# Raising and Lowering Indices of the Metric

1. Apr 3, 2013

### Shmi

1. The problem statement, all variables and given/known data

"Evaluate: $g^{\mu \nu} g_{\nu \rho}$ where $ds^2 = g_{\mu \nu} dx^\mu dx^\nu , ds^2 = c^2 dt^2 - dx^2 - dy^2 - dz^2$"

2. Relevant equations

None necessary, just a notation issue

3. The attempt at a solution

Just using raising and lowering rules, I imagine each raising and lowering the others non-summed index or "contracting" the dummy index as I've heard it called.

$$g^{\mu \nu} g_{\nu \rho} = g_\mu^\rho$$

But that's a bit easy.

In matrix form, this new object $g_\mu ^\rho$ is a four by four identity matrix when you take the product of the two matrices.

This leads to me to think that $g^{\mu \nu} g_{\nu \rho} = g_\mu^\rho = \delta _\mu ^\rho$ is some intrinsic identity of this combination of metric tensors, and a quick google search does indeed reveal that to be the case.

What I'm really struggling with is that most sites present this as an obvious consequence of a matrix and its inverse. I can dig a matrix and it's inverse resulting in an identity, but I don't see how these matrices are inverses. Furthermore, this action produces a (1,1) tensor. Of course, given the manipulation rules, I see why it is a (1,1) but I don't see why me make the distinction for an identity matrix, or if it's just a matter of consistency.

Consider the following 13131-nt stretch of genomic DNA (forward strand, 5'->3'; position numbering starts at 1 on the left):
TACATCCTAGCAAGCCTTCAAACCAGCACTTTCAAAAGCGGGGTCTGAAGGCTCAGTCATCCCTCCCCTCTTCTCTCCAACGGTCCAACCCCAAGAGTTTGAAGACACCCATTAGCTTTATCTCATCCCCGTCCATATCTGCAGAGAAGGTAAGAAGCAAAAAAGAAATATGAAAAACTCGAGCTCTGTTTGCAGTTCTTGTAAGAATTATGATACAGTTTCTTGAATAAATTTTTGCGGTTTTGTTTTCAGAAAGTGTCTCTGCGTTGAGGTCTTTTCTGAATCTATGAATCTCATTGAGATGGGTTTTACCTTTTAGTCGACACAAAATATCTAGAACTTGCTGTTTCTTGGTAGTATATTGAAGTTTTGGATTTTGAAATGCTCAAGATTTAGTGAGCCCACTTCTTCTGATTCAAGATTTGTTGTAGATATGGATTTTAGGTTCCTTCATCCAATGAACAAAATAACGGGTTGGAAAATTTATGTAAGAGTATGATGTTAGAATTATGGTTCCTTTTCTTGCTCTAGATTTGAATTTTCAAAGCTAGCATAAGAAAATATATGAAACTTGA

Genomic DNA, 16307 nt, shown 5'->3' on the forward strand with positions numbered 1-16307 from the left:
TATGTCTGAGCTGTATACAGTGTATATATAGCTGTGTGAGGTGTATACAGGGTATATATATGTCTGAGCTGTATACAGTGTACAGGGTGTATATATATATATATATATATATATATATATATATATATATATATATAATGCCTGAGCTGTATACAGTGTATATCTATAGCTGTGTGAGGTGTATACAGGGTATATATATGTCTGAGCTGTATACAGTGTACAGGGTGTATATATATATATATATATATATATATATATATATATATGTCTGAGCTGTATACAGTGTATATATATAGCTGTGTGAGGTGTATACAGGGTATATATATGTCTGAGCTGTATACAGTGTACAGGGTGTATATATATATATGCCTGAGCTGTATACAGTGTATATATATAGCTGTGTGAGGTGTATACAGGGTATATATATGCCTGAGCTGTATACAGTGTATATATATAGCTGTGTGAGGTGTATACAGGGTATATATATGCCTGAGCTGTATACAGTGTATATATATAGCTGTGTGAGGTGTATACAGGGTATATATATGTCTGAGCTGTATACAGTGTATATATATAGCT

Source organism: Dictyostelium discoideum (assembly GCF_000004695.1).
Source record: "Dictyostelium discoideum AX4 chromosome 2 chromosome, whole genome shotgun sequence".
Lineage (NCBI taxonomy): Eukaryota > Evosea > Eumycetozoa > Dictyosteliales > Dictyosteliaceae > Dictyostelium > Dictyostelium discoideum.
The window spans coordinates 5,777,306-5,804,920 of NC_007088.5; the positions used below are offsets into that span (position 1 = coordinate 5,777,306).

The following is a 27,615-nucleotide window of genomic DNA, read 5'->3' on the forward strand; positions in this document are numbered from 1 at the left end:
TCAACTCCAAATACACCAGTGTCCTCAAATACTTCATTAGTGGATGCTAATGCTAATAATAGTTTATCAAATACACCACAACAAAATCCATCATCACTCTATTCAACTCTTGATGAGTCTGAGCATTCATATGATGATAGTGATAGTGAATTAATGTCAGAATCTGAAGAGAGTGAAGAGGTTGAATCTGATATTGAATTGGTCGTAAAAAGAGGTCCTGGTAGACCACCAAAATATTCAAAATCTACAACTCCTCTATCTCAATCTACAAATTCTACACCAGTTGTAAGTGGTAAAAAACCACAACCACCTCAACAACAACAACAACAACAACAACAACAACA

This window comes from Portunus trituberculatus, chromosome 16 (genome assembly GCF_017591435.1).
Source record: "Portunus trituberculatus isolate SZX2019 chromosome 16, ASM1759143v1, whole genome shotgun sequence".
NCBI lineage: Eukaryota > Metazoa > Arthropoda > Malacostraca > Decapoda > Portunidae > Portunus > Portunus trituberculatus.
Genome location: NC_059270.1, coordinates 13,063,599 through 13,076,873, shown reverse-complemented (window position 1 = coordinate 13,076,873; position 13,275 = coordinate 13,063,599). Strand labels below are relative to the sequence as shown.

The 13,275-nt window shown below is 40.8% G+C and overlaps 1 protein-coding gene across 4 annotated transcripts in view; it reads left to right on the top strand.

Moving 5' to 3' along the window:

If you could shed some insight on what's going as we raise and lower indices, I'd love to see why this result is so obvious to the authors of other literature on index notation.

2. Apr 3, 2013

### Dick

The g with the upper indices is DEFINED to be the inverse of the g with lower indices. That's really all there is to it. For other tensors the raising and lowering goes through the metric tensor.

Last edited: Apr 3, 2013
3. Apr 4, 2013

### Staff: Mentor

Another simple way of deriving your result is to make use of the coordinate basis vectors $\vec{a_i}$ and the basis one forms $\vec{a^j}$. These are related by $$\vec{a_i}\centerdot \vec{a^j}=\delta_i^j$$. If we use this to express the coordinate basis vectors in terms of the basis one forms, we get:
$$\vec{a_i}=g_{ij}\vec{a^j}$$ where

$$g_{ij}=\vec{a_i}\centerdot\vec{a_j}$$

If we now dot this equation with $\vec{a^k}$, we get:

$$\delta_i^k=g_{ij}g^{jk}$$